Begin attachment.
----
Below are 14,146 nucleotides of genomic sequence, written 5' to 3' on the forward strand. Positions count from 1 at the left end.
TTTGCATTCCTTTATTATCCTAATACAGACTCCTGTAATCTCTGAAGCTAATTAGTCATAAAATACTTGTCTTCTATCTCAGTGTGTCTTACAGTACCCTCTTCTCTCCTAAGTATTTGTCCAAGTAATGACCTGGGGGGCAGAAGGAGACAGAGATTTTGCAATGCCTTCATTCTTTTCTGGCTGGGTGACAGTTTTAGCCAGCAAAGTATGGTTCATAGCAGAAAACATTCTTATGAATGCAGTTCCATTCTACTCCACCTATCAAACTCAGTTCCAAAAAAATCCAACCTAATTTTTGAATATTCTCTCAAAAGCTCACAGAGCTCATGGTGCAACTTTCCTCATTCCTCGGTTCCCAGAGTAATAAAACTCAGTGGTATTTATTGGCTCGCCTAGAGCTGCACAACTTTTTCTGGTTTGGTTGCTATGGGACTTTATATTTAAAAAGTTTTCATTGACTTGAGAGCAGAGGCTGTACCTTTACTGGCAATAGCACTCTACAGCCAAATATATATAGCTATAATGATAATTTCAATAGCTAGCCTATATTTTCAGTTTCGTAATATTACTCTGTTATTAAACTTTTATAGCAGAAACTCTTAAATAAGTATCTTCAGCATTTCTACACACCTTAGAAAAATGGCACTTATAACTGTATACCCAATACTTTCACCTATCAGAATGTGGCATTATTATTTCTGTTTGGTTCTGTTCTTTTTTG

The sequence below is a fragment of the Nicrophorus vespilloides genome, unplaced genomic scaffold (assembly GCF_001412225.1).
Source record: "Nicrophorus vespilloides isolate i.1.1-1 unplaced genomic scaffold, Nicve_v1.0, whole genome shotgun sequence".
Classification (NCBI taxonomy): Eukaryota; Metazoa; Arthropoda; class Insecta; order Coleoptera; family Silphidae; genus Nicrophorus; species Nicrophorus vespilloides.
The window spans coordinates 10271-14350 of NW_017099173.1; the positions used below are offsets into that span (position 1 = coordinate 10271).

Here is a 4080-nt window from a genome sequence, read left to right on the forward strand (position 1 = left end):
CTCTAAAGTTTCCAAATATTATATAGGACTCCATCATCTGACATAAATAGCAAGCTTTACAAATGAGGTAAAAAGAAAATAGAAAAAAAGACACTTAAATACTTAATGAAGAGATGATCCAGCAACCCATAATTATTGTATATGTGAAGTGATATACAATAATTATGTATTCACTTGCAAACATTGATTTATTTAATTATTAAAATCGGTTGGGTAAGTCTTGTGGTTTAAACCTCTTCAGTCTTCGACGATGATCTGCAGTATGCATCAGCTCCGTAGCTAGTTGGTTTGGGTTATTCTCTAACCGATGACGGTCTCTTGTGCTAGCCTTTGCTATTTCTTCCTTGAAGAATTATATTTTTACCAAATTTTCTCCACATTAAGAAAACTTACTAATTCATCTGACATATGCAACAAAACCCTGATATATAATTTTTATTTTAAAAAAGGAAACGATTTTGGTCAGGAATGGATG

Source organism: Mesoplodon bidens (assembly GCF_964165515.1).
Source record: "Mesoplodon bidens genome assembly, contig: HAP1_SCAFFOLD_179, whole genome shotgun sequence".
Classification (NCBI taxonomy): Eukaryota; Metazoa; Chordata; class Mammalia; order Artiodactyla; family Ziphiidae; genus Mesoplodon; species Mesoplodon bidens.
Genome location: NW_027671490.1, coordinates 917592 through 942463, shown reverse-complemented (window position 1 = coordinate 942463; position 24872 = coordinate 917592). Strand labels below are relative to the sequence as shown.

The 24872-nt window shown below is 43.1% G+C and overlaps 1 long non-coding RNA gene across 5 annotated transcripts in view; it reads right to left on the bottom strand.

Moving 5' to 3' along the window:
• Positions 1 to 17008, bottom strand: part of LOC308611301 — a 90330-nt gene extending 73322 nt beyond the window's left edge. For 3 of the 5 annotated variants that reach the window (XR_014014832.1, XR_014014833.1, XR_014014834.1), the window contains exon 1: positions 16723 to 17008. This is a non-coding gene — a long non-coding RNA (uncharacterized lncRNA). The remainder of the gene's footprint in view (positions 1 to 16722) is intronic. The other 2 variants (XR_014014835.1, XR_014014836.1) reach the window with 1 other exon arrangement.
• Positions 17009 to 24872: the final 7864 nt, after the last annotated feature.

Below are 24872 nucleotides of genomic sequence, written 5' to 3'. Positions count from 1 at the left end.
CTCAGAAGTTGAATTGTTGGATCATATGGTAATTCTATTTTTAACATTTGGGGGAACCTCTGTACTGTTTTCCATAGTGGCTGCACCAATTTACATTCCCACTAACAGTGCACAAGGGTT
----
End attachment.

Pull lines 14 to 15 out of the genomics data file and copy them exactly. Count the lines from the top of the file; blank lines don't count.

Moving 5' to 3' along the window:
• Positions 1 to 17008, bottom strand: part of LOC308611301 — a 90330-nt gene extending 73322 nt beyond the window's left edge. For 3 of the 5 annotated variants that reach the window (XR_014014832.1, XR_014014833.1, XR_014014834.1), the window contains exon 1: positions 16723 to 17008. This is a non-coding gene — a long non-coding RNA (uncharacterized lncRNA). The remainder of the gene's footprint in view (positions 1 to 16722) is intronic. The other 2 variants (XR_014014835.1, XR_014014836.1) reach the window with 1 other exon arrangement.